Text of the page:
Login to bookmark this video
Buy Access to Course

How the HTML Error Page is Rendered

Share this awesome video!


Keep on Learning!

With a Subscription, click any sentence in the script to jump to that part of the video!

Login Subscribe

When you use a browser, the format will be html. That's also the default format if no request format was set and if the request doesn't contain an Accept header. In the case of html, the serializer will fail by throwing a NotEncodableValueException. When that happens, this offloads the work to another error render: $this->fallbackErrorRenderer.

If you dumped this object, you'd find out that it's an instance of TwigErrorRenderer. Ok! Let's open that up: Shift + Shift TwigErrorRender.php.

It... interesting! It immediately calls another fallbackErrorRenderer. This one is an instance of HtmlErrorRender. Open it up: HtmlErrorRenderer.php.

Error Renderer Decoration

Then... stop. Let me explain why and how we have three different error renderer classes. This HtmlErrorRenderer is the, sort of, "core" error renderer and it always exists. But if you have Twig installed, the TwigErrorRenderer suddenly "takes over" the error rendering process. It does that via service decoration: TwigErrorRenderer decorates HtmlErrorRenderer.

And then... if you have the serializer component installed, suddenly there is a third error renderer added to the system: SerializerErrorRenderer, which decorates TwigErrorRenderer.

This is a slight over-simplification, but there is basically only ever one official "error renderer" service registered in the container. It's id is error_renderer. But through service decoration, multiple error renderers are ultimately used.

HtmlErrorRenderer: Default Exception & Error Templates

Let's look at the flow. TwigErrorRender calls render() on HtmlErrorRenderer. Remember: the render() method on all of these classes has the same job: to return a FlattenException that contains the status code, headers and the "body" that will be used for the Response.

So, it's no surprise that this once again starts by creating a FlattenException object. To get the "body" of the response, it calls $this->renderException(). Jump to that.

This is what builds the error or exception page. The $debugTemplate argument defaults to views/exception_full.html.php. Yea, this method render PHP templates! This template will be used in debug mode. If we're not in debug mode, then it "includes" - basically, renders - error.html.php. So exception_full.html.php in debug mode, error.html.php on production. The include() function is as simple as it gets.

Let's go see the debug template. Using the directory tree on top... click the error-handler/ directory, then navigate to open Resources/views/exception_full.html.php

This is what we're seeing in our browser right now. To prove it, in the middle, let's add:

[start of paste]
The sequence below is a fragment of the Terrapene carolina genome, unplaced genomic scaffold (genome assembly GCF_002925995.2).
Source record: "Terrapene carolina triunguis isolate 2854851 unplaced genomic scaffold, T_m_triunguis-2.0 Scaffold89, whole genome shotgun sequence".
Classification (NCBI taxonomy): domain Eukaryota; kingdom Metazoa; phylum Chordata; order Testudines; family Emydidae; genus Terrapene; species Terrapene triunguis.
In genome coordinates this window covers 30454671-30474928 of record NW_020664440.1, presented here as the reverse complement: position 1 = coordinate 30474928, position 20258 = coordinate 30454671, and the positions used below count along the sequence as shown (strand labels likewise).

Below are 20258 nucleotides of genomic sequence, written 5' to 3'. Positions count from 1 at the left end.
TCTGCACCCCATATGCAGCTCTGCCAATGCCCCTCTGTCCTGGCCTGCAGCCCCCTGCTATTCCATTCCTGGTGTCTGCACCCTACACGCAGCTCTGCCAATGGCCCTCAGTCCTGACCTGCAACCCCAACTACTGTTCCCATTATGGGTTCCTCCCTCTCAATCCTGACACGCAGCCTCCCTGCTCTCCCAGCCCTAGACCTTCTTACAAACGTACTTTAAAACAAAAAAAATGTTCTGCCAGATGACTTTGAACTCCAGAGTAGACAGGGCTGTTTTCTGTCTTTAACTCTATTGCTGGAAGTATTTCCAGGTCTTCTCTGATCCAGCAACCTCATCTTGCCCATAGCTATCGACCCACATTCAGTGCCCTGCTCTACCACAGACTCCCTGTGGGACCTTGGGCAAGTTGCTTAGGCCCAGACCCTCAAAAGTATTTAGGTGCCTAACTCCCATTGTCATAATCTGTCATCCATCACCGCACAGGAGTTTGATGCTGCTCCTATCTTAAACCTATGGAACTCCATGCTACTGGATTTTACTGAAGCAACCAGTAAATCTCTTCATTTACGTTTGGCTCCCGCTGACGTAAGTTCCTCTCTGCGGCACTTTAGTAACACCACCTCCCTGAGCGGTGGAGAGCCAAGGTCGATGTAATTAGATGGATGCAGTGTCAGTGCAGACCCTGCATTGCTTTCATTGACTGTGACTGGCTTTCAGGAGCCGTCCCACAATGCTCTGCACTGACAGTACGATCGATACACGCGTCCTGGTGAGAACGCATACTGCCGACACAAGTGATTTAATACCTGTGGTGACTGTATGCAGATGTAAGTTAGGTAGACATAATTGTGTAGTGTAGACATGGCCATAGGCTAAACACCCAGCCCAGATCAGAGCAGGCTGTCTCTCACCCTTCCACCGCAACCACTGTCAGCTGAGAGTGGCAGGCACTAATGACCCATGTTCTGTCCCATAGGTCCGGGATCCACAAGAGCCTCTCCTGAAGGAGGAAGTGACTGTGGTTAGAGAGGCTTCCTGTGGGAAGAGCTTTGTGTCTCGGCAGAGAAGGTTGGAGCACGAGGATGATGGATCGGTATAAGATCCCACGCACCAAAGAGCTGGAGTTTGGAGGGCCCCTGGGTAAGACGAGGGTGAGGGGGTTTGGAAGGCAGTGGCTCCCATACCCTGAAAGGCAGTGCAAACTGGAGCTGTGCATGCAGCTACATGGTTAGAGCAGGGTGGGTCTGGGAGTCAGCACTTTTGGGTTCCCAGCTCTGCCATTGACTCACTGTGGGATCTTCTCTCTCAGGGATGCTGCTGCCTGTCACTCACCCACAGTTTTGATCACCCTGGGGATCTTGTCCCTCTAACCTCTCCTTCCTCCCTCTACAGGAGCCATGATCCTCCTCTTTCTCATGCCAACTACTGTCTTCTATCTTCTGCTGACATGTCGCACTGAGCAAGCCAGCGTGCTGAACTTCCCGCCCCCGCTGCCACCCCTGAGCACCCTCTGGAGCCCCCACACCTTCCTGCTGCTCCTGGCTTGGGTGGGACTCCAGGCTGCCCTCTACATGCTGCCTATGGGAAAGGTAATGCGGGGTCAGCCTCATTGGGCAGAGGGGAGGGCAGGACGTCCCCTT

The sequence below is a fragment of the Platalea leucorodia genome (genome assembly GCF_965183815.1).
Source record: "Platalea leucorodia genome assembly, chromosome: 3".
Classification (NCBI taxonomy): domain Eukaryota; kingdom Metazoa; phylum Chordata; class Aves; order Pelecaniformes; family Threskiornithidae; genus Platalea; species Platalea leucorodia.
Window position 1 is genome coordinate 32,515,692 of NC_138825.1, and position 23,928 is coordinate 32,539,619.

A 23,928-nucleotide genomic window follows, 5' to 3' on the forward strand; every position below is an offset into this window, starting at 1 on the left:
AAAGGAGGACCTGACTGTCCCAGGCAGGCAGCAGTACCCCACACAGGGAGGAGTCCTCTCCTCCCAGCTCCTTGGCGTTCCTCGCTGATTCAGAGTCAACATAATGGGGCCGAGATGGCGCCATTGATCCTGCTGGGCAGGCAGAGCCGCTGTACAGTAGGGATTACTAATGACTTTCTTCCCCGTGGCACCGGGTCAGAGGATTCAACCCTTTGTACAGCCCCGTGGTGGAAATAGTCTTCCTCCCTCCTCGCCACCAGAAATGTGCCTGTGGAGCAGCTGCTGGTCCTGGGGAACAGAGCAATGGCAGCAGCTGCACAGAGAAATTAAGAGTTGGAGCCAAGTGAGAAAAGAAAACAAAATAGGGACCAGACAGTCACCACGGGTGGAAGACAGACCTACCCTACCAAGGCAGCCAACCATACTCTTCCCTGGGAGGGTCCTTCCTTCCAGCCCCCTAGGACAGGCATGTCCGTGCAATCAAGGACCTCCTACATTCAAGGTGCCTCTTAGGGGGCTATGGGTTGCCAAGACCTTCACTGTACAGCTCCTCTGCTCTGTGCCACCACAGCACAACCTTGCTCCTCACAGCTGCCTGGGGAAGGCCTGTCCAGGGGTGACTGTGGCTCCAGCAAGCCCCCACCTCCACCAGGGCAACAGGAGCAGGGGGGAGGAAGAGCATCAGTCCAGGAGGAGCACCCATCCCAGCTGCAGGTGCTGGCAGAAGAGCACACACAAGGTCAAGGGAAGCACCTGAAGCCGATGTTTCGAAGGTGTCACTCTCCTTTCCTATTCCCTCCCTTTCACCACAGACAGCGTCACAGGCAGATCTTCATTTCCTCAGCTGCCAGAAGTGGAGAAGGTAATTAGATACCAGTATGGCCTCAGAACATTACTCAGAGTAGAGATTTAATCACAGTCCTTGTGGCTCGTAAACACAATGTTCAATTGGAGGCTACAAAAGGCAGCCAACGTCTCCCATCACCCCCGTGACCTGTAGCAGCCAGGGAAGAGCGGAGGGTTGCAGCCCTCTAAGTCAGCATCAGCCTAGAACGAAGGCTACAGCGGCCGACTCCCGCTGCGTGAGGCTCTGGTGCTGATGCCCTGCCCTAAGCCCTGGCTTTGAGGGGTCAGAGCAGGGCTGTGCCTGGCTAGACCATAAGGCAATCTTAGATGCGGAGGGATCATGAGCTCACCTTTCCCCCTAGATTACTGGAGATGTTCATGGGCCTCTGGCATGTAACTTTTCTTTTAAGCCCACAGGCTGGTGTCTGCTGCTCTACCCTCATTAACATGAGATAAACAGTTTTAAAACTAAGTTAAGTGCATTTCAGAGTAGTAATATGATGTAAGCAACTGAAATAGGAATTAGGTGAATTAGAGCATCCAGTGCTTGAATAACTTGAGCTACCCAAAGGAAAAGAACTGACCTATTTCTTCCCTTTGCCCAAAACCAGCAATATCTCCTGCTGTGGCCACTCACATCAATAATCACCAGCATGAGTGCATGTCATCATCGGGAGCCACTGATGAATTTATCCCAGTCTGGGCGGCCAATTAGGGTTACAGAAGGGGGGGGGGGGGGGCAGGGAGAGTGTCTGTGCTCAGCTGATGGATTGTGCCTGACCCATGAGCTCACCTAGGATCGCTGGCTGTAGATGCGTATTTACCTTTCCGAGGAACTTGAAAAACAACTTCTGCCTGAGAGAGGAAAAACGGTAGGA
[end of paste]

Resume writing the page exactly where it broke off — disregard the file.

I'm inside your exception page!

// ... lines 1 - 2
<html lang="en">
// ... lines 4 - 12
// ... lines 14 - 35
I'm inside your exception page!
// ... lines 37 - 41
// ... lines 44 - 45

Back on the browser, refresh the 404 page. There's our text! Go... take that out.

So this template and error.html.php are responsible for rendering the debug and production HTML error pages out-of-the-box.

Close exception_full.html.php... and also HtmlErrorRenderer.php.

TwigErrorRenderer: Twig Overrides

Back in TwigErrorRenderer, this starts by getting the FlattenException from HtmlErrorRenderer. So then... if we already have the finished FlattenException, what's the point of this class?

This entire class exists to give you - the application developer - the ability to override what the error template looks like. $this->findTemplate() is used to check if you have a Twig override template. If you don't, the FlattenException from HtmlErrorRenderer is used. But if you do have an override template, it renders that and uses its HTML.

Twig Namespaces & Override Templates

Scroll down to the findTemplate() method. Cool! It first looks for a template called @Twig/Exception/error%s.html.twig, where the %s part is the status code. The @Twig thing is a Twig namespace. Every bundle in your app automatically has one. Want to render a template from FooBarBundle? You could do that by saying @FooBar then the path to the template from within that bundle.

This is normally used as a way for a bundle to render a template inside itself. But Symfony also registers an override path for every bundle namespace. When you say @Twig/Exception/error404.html.twig, Twig first looks for the template at templates/bundles/TwigBundle/Exception/error404.html.twig.

Anyways, if this template exists because you created it, it will be used. Otherwise, it looks for a generic error.html.twig that handles all status codes. This is how the Twig error template overrides work.

And... phew! That's it! SerializerErrorRenderer renders XML & JSON pages, or, really, anything format that the serializer supports. HtmlErrorRenderer renders the HTML pages and TwigErrorRenderer allows you to override that with carefully-placed Twig templates.

Finishing the Process

Close both of the error renderers. We now know that there are many ways to hook into the exception-handling process. You can override ErrorController, listen to the kernel.exception event, customize the ProblemNormalizer for JSON or XML exceptions or add a Twig template override for custom HTML.

No matter what, ErrorListener sets this Response onto the ExceptionEvent. In HttpKernel, if the event has a response, there's a bit of final status code normalization, but it eventually passes the Response to filterResponse(). So yes, even an error page will trigger that event, which is why a 404 page has the web debug toolbar.

Ok team, we're now truly done walking through the HttpKernel process: both the happy and unhappy paths. Next, let's use our new knowledge... to start hacking into the system.